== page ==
Lactose Intolerance: Often A Result of ‘Silent’ Wheat-Derived Bowel Disease

In the comments to last week’s post on food toxins and bowel disease, I stated that, “People with bowel problems will usually do well to avoid dairy proteins, but my belief is that people with healthy bowels can usually manage dairy.”

Today, Peter links to some evidence for that proposition.

In 2005 a group led by Antonio Gasbarrini at Catholic University in Rome studied patients who experienced diarrhea and bloating after dairy consumption. They gave all patients an H2-lactose breath test, which tests the ability of the small intestine to digest the milk sugar lactose, and tests for celiac disease antibodies.

The found that 24% of those with lactose malabsorption, but only 2% of those who could digest lactose, tested positive for celiac disease antibodies. [1] It appears that destruction of the small intestine by wheat is a leading cause of inability to digest lactose – the prerequisite for lactose intolerance.

A 2008 follow-up study showed that when these patients gave up wheat and other gluten-containing grains, they recovered the ability to digest lactose:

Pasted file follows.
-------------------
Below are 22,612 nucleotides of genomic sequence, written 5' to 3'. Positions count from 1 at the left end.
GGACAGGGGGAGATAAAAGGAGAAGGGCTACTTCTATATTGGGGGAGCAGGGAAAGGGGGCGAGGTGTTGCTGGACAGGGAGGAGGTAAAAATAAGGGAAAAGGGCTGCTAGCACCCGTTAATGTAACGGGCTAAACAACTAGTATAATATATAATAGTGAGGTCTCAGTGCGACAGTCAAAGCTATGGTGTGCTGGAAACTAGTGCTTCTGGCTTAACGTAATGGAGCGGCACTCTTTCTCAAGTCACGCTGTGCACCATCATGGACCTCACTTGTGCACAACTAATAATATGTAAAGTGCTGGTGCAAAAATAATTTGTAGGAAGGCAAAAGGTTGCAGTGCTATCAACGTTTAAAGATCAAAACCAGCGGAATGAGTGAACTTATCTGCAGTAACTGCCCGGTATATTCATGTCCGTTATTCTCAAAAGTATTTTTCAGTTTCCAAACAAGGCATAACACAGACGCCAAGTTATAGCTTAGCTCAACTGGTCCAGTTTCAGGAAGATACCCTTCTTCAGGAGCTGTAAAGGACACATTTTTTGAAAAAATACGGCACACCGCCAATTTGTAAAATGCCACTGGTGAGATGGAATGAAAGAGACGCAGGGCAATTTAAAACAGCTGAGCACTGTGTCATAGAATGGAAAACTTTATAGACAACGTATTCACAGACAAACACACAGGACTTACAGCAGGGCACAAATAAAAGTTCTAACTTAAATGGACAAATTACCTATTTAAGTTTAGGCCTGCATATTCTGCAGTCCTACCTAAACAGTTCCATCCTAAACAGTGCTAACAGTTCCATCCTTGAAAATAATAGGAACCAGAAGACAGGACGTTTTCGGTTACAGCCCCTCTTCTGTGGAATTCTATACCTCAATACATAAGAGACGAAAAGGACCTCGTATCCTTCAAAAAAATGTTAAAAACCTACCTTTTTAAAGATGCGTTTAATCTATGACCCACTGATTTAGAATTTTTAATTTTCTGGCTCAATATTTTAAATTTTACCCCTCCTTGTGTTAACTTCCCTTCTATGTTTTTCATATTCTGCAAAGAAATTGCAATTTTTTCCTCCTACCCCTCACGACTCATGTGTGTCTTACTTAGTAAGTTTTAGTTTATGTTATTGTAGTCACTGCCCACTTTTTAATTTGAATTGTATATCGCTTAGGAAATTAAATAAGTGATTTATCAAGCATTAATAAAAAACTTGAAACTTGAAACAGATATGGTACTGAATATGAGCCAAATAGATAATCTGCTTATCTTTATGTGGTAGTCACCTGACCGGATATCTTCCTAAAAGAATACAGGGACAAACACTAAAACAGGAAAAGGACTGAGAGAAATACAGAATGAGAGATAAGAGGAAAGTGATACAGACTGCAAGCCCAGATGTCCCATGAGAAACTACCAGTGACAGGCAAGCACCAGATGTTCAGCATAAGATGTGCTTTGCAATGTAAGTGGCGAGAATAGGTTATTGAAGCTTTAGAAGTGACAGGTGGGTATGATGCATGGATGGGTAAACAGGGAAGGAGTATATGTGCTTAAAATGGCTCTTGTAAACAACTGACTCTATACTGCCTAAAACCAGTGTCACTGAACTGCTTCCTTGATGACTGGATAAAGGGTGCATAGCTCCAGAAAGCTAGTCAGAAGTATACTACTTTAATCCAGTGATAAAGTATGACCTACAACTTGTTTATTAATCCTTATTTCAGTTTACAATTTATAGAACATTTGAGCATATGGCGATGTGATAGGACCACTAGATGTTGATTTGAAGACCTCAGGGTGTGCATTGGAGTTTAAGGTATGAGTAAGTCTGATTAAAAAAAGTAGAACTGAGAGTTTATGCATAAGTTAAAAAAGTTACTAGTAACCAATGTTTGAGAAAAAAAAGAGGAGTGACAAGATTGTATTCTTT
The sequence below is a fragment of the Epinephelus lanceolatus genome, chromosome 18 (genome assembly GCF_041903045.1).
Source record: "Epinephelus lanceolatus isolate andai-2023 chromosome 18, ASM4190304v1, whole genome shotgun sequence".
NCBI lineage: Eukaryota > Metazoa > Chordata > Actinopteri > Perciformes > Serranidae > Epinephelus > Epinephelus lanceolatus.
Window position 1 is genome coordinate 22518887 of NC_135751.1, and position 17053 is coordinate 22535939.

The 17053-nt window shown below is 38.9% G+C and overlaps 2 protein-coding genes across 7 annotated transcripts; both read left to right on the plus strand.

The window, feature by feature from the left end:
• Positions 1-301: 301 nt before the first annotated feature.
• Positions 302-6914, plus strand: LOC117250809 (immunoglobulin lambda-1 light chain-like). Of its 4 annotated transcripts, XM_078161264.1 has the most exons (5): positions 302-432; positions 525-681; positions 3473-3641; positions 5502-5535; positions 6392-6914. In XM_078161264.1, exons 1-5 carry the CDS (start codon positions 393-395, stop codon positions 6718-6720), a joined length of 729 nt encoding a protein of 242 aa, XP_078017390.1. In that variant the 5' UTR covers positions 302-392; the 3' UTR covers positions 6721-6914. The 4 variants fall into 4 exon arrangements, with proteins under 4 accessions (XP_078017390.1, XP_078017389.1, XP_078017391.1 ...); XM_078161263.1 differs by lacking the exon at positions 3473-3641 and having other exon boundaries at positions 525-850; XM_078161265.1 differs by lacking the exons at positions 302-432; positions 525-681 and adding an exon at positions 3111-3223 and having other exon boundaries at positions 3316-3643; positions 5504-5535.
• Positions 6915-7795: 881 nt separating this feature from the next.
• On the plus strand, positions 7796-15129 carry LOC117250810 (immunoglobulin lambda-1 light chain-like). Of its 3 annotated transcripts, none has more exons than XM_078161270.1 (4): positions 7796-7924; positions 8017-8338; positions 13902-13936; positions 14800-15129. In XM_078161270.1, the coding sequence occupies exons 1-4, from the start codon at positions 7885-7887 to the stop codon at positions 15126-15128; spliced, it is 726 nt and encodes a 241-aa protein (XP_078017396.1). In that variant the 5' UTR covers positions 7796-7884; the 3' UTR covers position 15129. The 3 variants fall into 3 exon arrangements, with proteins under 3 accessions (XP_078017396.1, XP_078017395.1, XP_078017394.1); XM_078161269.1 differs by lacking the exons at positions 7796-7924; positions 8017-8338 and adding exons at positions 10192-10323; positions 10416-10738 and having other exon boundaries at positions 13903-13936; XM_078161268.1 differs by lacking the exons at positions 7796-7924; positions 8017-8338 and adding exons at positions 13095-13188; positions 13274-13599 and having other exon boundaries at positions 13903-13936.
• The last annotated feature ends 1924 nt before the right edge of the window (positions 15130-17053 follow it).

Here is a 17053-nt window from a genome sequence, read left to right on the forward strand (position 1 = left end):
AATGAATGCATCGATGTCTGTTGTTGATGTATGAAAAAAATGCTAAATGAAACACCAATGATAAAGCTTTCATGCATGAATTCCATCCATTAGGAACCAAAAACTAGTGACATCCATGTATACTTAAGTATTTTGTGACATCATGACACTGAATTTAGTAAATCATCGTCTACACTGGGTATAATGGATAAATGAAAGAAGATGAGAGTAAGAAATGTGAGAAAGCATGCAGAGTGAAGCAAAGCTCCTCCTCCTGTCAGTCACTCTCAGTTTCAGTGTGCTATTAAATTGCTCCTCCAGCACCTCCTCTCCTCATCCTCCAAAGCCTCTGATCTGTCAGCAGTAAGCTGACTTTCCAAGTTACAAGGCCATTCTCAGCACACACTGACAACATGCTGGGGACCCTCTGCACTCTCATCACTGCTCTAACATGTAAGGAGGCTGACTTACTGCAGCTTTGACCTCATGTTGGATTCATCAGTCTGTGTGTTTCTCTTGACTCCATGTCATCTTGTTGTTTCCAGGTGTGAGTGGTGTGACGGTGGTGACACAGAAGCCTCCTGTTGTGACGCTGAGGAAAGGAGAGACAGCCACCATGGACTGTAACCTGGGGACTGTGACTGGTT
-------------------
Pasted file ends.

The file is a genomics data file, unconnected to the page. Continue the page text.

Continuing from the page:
The present study shows that a large proportion of CD patients experience a regression of lactose malabsorption after receiving a gluten-free diet. This may be related to normalization of the brush border with an improvement of lactase enzyme activity. LBT should be performed after 12 months in CD patients on a gluten-free diet in order to assess the persistence/disappearance of lactose malabsorption, thus avoiding an unnecessary lactose-free diet. [2]

Now these papers deal only with lactose malabsorption, not problems with partially digested cow casein peptides, which are the most important cause of difficulties from dairy.  So they don’t prove that dairy is safe for those who don’t eat grains and have healthy bowels.